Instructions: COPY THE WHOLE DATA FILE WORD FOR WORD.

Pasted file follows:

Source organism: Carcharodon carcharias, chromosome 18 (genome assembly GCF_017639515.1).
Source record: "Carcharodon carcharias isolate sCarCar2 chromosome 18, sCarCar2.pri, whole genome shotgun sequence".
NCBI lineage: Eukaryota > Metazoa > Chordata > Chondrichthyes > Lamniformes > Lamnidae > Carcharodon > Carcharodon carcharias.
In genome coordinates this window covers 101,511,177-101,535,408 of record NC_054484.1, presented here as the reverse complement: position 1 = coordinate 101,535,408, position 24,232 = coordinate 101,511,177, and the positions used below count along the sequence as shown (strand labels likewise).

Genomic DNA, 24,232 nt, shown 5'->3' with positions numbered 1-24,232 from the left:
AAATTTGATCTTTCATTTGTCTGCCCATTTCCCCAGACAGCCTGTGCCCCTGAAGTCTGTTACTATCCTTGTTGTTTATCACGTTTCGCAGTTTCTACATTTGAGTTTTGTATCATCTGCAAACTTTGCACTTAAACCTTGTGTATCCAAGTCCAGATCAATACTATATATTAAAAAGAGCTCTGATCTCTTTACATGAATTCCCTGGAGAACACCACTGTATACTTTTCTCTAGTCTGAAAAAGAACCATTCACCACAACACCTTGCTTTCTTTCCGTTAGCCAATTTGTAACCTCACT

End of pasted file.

Source organism: Carcharodon carcharias, chromosome 18 (genome assembly GCF_017639515.1).
Source record: "Carcharodon carcharias isolate sCarCar2 chromosome 18, sCarCar2.pri, whole genome shotgun sequence".
NCBI lineage: Eukaryota > Metazoa > Chordata > Chondrichthyes > Lamniformes > Lamnidae > Carcharodon > Carcharodon carcharias.
In genome coordinates this window covers 101,511,177-101,535,408 of record NC_054484.1, presented here as the reverse complement: position 1 = coordinate 101,535,408, position 24,232 = coordinate 101,511,177, and the positions used below count along the sequence as shown (strand labels likewise).

Genomic DNA, 24,232 nt, shown 5'->3' with positions numbered 1-24,232 from the left:
AAATTTGATCTTTCATTTGTCTGCCCATTTCCCCAGACAGCCTGTGCCCCTGAAGTCTGTTACTATCCTTGTTGTTTATCACGTTTCGCAGTTTCTACATTTGAGTTTTGTATCATCTGCAAACTTTGCACTTAAACCTTGTGTATCCAAGTCCAGATCAATACTATATATTAAAAAGAGCTCTGATCTCTTTACATGAATTCCCTGGAGAACACCACTGTATACTTTTCTCTAGTCTGAAAAAGAACCATTCACCACAACACCTTGCTTTCTTTCCGTTAGCCAATTTGTAACCTCACT